Media / Entertainment / CultureThe Art of Crafting a Value Proposition

Use this easy 3-step process to help your business craft a value proposition that will resonate with your prospects and customers.


Several months ago I attended a presentation by Joseph Wilson that focused on the all-important value proposition. As defined by Joseph, a value proposition is a clear statement of unique benefits for a certain group of people. For those crafting a value proposition from scratch, it can help to view it as a hypothesis that your offering will bring certain values to a target customer. Typically, there are 3 key components all value propositions should include.

  • Your Product or Service A simple, straightforward statement of your product or service
  • For Whom (Target Customers) Also very straightforward. However, it’s important to remember that when developing value propositions for your products and services you should develop unique propositions for each unique target customer you want to go after. Some value propositions may translate relatively well between target customers, but your value proposition should speak to a specific group or person and thus should be specifically targeted.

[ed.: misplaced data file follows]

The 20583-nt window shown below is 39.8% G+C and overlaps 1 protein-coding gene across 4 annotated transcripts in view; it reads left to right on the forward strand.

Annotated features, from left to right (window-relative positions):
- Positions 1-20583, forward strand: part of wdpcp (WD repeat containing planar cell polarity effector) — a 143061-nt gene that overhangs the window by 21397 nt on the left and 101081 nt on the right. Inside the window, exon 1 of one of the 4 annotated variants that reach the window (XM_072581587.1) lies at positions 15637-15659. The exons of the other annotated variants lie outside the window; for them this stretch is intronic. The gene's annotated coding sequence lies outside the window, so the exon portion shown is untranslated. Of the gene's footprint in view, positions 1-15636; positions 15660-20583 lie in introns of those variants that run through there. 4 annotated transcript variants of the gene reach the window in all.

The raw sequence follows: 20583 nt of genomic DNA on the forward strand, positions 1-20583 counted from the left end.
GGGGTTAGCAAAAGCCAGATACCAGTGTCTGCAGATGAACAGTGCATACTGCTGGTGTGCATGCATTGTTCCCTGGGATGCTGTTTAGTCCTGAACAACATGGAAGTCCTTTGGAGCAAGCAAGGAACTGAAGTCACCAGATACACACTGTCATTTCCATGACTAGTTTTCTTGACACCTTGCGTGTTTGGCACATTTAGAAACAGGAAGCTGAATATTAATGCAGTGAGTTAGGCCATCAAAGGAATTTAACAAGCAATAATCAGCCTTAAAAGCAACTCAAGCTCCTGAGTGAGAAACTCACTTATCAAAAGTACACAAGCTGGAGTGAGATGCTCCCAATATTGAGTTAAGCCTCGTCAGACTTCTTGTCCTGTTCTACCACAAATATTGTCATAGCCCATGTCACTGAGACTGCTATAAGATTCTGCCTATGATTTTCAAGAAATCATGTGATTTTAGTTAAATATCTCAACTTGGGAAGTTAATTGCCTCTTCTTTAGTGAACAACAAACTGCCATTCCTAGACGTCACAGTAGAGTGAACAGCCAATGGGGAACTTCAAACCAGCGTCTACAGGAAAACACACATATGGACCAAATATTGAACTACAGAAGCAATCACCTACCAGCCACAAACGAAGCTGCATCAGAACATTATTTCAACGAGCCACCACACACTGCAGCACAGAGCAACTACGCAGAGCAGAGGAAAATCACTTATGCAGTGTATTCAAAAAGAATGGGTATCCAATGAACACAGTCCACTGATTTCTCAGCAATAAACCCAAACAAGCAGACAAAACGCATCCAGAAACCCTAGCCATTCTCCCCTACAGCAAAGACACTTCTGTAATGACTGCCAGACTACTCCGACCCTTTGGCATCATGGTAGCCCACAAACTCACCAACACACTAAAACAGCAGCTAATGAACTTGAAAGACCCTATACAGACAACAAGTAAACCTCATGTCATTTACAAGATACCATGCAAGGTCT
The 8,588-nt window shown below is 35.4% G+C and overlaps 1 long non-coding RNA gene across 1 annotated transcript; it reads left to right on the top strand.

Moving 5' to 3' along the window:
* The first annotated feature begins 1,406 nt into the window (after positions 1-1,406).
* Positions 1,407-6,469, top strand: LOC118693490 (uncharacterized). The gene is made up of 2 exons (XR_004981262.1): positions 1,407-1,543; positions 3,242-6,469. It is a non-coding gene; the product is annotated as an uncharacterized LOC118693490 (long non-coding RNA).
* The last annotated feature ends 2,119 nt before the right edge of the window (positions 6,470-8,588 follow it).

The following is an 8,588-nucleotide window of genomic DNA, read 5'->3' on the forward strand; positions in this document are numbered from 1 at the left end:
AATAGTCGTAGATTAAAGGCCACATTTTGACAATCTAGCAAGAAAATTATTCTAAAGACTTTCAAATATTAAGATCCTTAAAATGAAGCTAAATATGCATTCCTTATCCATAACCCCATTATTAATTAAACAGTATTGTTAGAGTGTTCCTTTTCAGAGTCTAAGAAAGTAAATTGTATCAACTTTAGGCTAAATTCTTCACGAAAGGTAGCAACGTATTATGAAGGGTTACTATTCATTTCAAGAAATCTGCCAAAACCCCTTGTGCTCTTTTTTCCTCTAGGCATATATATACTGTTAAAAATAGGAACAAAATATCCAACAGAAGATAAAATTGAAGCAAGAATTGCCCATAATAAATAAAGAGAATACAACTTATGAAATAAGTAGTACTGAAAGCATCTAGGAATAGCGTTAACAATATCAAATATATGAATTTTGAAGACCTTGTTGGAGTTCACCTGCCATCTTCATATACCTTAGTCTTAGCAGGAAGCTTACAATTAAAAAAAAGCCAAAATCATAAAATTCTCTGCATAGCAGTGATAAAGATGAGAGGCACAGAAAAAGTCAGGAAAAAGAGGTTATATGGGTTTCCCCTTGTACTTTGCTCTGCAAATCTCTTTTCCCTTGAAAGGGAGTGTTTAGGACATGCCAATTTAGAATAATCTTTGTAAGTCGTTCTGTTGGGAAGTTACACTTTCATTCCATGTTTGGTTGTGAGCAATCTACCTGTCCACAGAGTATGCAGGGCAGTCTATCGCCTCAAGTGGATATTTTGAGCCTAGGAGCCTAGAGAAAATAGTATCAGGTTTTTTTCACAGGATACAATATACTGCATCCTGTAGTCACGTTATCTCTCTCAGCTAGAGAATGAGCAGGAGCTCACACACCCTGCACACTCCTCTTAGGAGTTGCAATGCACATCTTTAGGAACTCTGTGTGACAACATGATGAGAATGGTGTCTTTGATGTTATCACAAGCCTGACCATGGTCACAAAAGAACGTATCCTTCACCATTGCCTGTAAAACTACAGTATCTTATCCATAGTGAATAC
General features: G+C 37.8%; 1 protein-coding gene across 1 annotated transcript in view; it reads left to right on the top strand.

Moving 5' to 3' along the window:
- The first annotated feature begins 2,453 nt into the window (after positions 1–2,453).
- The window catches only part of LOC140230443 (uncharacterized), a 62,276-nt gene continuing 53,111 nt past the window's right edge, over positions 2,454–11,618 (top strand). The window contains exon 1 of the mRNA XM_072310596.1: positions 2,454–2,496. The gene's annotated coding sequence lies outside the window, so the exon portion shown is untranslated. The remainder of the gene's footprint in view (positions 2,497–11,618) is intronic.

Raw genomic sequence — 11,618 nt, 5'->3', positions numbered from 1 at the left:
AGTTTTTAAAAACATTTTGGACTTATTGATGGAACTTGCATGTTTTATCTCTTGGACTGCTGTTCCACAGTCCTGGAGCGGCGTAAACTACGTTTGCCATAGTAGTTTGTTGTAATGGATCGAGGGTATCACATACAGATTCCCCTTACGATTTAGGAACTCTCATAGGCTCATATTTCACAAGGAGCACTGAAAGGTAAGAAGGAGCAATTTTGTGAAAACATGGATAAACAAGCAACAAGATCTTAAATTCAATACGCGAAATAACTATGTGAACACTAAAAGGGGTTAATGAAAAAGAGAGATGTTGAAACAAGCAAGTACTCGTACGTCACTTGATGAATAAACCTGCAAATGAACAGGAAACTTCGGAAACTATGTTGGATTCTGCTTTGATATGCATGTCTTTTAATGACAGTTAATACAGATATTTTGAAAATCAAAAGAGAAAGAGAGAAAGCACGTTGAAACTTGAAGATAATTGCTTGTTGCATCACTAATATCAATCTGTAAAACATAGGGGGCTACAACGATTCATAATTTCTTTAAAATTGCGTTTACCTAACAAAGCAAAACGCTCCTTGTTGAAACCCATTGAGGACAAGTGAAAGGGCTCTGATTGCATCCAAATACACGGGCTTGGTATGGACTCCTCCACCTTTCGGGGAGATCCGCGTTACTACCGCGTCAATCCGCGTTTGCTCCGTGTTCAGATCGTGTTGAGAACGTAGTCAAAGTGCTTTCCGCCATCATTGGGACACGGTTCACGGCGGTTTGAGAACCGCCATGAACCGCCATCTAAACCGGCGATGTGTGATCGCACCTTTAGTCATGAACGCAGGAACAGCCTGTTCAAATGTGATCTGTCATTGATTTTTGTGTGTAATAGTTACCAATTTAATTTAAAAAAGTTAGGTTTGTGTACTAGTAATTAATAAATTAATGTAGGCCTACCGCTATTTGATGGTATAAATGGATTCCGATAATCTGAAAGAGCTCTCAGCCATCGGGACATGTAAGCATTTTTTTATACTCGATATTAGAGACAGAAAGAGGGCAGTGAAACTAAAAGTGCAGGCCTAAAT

• Value(s) Remember, the value or values your products and services provide are separate from its features. From the perspective of Venture Accelerator Partners, our value isn’t that we provide comprehensive sales, marketing, and social media services. Rather, it’s that our services save our customers time while ensuring cost-effective revenue growth. In general, and especially from a B2B perspective, important values tend to be quantifiable, rational, and have a clear link to the bottom line (i.e. convenience, customizability, or quality).

Using the above method to define my company's value proposition, you'd get: “Venture Accelerator Partners provides strategic and tactical sales, marketing, and social media services to startups and growing organizations looking for efficient, cost-effective revenue growth.”

After reading this post, I hope you’ll take the time to analyze your company’s value proposition. As explained in the lecture, it’s important to remember that a value proposition isn’t just an elevator pitch (though your elevator pitch should be grounded in your value proposition), a tagline, marketing copy, or a mission statement. It’s much, much more than that. Ultimately, creating a meaningful value proposition is a “translation game” that requires you to put yourself in your customers’ shoes. Features don’t matter; satisfying latent or overt customer values does.

If you need help defining your company’s value proposition, please feel free to reach out to me at any time.


Sam2Marketing Manager Sam BrennandVenture Accelerator PartnersMarketing & Social Media Specialist


Senior Graphic & Web Design Specialist Brian MartinSenior Graphic & Web Design Specialist Brian MartinGreat

Good points. I'd maybe add you don't want it to be too long, it's good if you can put it somewhere instantly visible on your site, like Zappos does.

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